Musings & Threads. Minding the Minutiae.
Minding the Minutiae
I have a bit of a fascination with spiders. Not quite at the entomologist/arachnologist level, and not so much that I let them live when I find one in my home (though sometimes I’ll put them outside if they look friendly enough on my completely subjective, and admittedly unjust, scale). But I’m fascinated by them just enough that if I happen upon one outdoors, and the lighting is right, I’ll probably try to photograph it. I just find their delicate structures, colors and patterns so interesting and beautiful. Adding to their intrigue is the fact that they can spin webs made of silk so strong that if they were pencil-thick they could catch a fully loaded Jumbo Jet Boeing 747. That is seriously amazing!
Just ask companies like North Face and Lexus who are already using spider silk in concept products. In 2012 a yellow cape made from the silk of 1.2 million golden orb spiders was on display in London. They say it’s almost weightless, like an invisibility cloak. That is crazy cool! Spider silk is also being studied for use in tougher-than-Kevlar military armor.
Spiders are spectacular creatures. But I’ll move this along for the sake of the arachnophobes I’ve already triggered and others whose skin is now crawling. I apologize, by the way, but stick with me here, it’ll (hopefully) be worth it. Spiders are just one example of something that applies very broadly, that if we take a closer look at something - anything - and see beyond the obvious, we’ll get to know the subject as we never have. And when that happens, a sort of magic occurs.
A couple of years ago I started becoming interested in macro photography. I don’t even own a nice camera, mind you, I have an iPhone X. You can purchase macro lenses that fit cell phones and I’m planning to get one soon, but in the meantime I’m just having fun zooming in on everyday things. Professional macro photographers would probably get a chuckle out of my shots, but that’s ok. Looking back at these photos conjures up great memories for me, and I realized I usually get inspired to take them while trying to savor an experience. These moments - sipping blanc de blanc with my dear friend visiting from San Francisco, ducking out of a downpour at the fort-turned-garden club in Key West, discovering Austrian Alp Blossom cheese while preparing a surprise celebration meal for my husband…they’re all about soaking up the intricacies so as to fully appreciate something.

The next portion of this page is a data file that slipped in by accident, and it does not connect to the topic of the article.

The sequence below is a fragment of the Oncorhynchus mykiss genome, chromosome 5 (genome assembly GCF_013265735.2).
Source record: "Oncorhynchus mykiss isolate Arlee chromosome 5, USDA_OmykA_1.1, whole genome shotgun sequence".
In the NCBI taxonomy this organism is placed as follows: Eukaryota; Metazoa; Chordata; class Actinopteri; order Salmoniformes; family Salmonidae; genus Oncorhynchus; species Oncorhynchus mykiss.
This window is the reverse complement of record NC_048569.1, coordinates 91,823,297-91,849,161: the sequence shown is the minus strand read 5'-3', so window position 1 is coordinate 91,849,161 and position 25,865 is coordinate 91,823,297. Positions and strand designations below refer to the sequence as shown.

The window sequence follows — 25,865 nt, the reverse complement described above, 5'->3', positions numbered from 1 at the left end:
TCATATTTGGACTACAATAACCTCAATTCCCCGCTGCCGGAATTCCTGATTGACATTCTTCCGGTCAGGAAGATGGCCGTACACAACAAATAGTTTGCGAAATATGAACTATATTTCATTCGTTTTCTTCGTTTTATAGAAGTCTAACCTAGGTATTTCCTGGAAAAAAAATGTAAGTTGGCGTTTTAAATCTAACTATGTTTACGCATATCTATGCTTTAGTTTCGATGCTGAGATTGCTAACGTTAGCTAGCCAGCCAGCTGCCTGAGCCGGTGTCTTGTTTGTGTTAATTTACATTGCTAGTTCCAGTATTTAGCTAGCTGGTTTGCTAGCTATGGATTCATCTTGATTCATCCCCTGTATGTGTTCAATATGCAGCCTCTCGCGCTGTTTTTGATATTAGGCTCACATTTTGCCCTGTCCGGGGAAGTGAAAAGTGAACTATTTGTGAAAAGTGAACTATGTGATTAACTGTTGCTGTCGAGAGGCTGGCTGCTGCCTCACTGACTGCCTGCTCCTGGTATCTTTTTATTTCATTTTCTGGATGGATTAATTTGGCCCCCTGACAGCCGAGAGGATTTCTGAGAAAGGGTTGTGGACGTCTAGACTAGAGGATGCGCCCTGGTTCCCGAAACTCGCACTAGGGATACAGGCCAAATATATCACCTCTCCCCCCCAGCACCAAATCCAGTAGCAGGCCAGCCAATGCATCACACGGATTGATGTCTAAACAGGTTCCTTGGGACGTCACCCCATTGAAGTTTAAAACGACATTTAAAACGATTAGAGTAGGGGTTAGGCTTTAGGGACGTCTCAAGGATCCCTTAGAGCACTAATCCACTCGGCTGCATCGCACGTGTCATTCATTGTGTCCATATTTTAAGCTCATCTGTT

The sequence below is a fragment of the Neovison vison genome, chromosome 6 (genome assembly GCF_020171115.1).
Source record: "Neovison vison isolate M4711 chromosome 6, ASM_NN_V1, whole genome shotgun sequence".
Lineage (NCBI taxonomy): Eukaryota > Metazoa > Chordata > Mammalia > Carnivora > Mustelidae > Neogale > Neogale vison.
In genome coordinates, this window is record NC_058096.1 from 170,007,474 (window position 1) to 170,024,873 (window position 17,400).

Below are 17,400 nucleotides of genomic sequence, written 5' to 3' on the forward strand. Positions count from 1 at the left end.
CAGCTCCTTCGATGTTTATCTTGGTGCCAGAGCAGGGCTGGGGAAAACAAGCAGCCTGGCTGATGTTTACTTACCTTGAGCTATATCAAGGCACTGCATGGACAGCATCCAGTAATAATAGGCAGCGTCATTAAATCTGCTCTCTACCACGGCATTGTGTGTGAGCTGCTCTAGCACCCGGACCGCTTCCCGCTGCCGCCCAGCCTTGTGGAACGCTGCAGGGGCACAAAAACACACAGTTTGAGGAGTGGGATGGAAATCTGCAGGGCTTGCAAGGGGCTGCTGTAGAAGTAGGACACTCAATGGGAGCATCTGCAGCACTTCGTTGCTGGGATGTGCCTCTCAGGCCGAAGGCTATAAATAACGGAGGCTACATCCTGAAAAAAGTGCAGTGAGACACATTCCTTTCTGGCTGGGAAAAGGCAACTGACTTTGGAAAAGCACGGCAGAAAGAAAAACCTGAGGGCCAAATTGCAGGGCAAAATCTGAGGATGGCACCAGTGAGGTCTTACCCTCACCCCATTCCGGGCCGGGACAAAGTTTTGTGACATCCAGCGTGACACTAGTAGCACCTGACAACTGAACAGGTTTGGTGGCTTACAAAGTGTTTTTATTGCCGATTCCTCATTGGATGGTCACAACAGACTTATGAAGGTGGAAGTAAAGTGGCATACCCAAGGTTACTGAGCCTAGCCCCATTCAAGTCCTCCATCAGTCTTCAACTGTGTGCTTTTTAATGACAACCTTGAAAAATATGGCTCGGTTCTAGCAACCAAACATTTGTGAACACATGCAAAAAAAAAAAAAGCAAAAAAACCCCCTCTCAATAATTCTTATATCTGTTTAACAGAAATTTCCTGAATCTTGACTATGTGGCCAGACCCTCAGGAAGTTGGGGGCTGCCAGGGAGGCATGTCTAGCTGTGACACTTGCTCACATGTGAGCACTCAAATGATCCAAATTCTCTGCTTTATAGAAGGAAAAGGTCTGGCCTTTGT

Looking at things from unfamiliar angles can reveal exquisite details that are usually unseen. Of course, looking at something up close also makes it difficult to hide any flaws. That’s true of people too, I suppose. By taking the time to look closely at people, soaking up their intricacies, we begin to understand them, and thereby appreciate them, more fully. Sure, their flaws are going to be amplified, but the beautiful details and nuances about them will likewise be revealed and magnified.
Note: All photos above by Nicole Emmi. Please click on the images to enlarge.
As an aside, the last photo, button minutia, is from a World War II Navy peacoat that Nicole wears. It belonged to her grandfather. He, her father, and brother were all sailors.